In the old days, drivers in Mason and other cold climates commonly switched to a lower-viscosity oil for winter. This would help the oil flow more easily on startup and better protect a cold engine. However, using lighter winter oil had the downside of often having the wrong viscosity once the engine reached its operating temperature. Further, given the extended oil life of modern synthetic oil, changing it seasonally could mean throwing away perfectly good oil with thousands of miles left in it just because the temperature was changing. To solve these problems, oil engineers invented “multi-grade” oil that can handle both winter and summer without needing to be changed with the seasons.

The Benefits of Multi-Grade Engine Oil

If you look at a bottle of modern engine oil, you likely won’t see a single viscosity number. Instead, you will see two numbers, separated by a “W” and a dash. For instance, take 0W-20 oil, one of the most common engine oil grades for modern vehicles. The second number (“20”) is the standard SAE engine oil weight, measured at 212 degrees Fahrenheit. However, the first number (“0”) is the winter weight, as denoted by the “W” for “winter” next to it. This effectively means that the oil behaves something like a 0-weight oil when cold but acts like a 30-weight oil once it reaches its operating temperature. The end result is that it provides your engine with the protection it needs when you crank it up for the first time on a freezing winter morning, as well as when you’re cruising down Highway 42 through Mason on a warm summer day.

Unlike standard oil weights, which measure the viscosity at a set 212 degrees Fahrenheit, winter weights test at a variety of temperatures, depending on the grade. While a 25W oil is tested to maintain its viscosity at 14 degrees Fahrenheit, a 0W oil is tested at an incredibly low -31 degrees Fahrenheit. In Mason, you will likely never see temperatures that come close to approaching what a modern multi-grade oil is capable of handling, giving you incredible peace of mind that your car will operate correctly all year round. Some manufacturers still recommend using different multi-grade oils depending on the expected temperature range you will be driving in, but for the vast majority of modern vehicles, even our winters are not cold enough to warrant changing your oil to something with a lower viscosity. Those recommendations are for drivers in much colder climates than Ohio.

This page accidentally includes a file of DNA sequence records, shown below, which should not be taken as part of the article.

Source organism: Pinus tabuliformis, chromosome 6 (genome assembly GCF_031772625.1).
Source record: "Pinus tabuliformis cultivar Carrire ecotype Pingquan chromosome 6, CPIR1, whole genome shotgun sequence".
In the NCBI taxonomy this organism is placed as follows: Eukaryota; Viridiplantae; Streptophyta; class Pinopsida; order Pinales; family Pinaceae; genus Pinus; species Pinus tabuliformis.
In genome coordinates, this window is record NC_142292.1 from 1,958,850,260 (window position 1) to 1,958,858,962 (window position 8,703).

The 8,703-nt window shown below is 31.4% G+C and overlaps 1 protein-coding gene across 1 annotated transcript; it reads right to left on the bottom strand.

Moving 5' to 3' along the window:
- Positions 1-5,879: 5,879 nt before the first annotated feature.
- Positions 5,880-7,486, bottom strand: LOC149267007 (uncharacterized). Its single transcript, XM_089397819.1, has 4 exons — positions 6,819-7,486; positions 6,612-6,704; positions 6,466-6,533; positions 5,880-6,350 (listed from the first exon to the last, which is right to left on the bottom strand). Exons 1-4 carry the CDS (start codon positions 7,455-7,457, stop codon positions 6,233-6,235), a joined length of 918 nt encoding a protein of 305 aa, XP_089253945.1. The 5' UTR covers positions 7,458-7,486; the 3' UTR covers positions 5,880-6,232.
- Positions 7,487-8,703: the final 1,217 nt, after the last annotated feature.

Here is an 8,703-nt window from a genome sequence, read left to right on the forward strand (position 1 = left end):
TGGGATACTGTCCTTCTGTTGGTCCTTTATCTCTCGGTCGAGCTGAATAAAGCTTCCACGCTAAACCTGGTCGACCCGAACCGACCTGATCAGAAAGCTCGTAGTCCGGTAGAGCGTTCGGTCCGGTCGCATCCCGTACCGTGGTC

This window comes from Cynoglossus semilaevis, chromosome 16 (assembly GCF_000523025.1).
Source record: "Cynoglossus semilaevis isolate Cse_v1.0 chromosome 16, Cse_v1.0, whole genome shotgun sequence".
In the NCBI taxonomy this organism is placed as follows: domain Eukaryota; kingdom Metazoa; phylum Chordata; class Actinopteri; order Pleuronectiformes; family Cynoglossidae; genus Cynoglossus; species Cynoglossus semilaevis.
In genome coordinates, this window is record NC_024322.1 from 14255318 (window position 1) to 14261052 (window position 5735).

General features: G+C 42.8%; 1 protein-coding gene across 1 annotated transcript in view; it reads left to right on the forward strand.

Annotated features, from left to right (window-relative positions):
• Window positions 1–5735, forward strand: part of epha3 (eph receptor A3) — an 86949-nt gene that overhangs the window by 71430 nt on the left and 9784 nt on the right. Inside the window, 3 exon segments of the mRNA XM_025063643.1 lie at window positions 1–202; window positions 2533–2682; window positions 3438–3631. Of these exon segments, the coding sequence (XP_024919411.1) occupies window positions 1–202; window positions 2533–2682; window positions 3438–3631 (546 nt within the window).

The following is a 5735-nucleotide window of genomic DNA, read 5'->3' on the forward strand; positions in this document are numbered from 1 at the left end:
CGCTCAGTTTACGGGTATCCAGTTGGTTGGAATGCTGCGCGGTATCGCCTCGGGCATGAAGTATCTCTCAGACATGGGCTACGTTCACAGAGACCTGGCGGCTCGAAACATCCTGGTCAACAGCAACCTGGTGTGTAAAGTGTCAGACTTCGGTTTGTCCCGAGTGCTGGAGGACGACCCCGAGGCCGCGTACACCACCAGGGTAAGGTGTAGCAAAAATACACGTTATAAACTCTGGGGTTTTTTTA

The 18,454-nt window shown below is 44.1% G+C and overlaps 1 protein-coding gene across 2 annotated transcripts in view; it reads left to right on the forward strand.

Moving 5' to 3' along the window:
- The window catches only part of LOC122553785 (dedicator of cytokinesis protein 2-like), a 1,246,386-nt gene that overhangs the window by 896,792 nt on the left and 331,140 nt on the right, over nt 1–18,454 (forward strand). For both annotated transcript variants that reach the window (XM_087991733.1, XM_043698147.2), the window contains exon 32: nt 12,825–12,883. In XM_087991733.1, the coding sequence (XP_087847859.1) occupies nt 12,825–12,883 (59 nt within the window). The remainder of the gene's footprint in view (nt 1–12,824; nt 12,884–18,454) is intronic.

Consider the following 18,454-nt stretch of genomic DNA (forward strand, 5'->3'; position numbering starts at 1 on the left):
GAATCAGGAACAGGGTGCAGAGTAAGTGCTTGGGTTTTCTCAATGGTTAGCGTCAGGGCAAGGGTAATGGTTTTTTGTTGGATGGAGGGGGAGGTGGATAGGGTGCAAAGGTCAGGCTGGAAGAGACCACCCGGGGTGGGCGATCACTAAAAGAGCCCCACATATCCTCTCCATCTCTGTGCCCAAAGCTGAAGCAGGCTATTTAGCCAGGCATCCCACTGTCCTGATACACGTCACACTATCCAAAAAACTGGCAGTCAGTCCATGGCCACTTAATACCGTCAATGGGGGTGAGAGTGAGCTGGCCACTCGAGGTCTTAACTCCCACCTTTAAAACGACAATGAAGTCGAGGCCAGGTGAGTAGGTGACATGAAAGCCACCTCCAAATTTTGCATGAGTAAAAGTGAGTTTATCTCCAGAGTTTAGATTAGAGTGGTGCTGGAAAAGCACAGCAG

Oil is shown flowing between pistons.

Make Sure You Use the Right Oil All Year

While some drivers swear by specific engine oil grades no matter the vehicle or insist on changing their oil to a different weight to prepare for winter, you should always use the oil grade recommended by the manufacturer when getting your oil changed. Modern car engines are precisely engineered with tight tolerances and do not react well to large changes in oil viscosity. Sticking to the exact oil grade recommended by the manufacturer is the best way to ensure your vehicle has a long and healthy life, even if you live in an area like Mason with large temperature swings between summer and winter. Modern multi-grade oils can handle far harsher climates than ours, especially if you stick to a high-quality, full-synthetic blend like what we use in our service center.

If you want to learn more about the right engine oil for your vehicle or are in need of an oil change near Mason, pay our certified service center a visit. Our factory-trained technicians know everything there is to know about automotive maintenance, and we only use high-quality parts recommended by manufacturers. We don’t try to cut corners by using generic engine oils because we understand how critical following manufacturer guidelines is when changing your oil. If you want to make sure your car is running on the right oil that will keep it protected no matter the weather, we are here to help.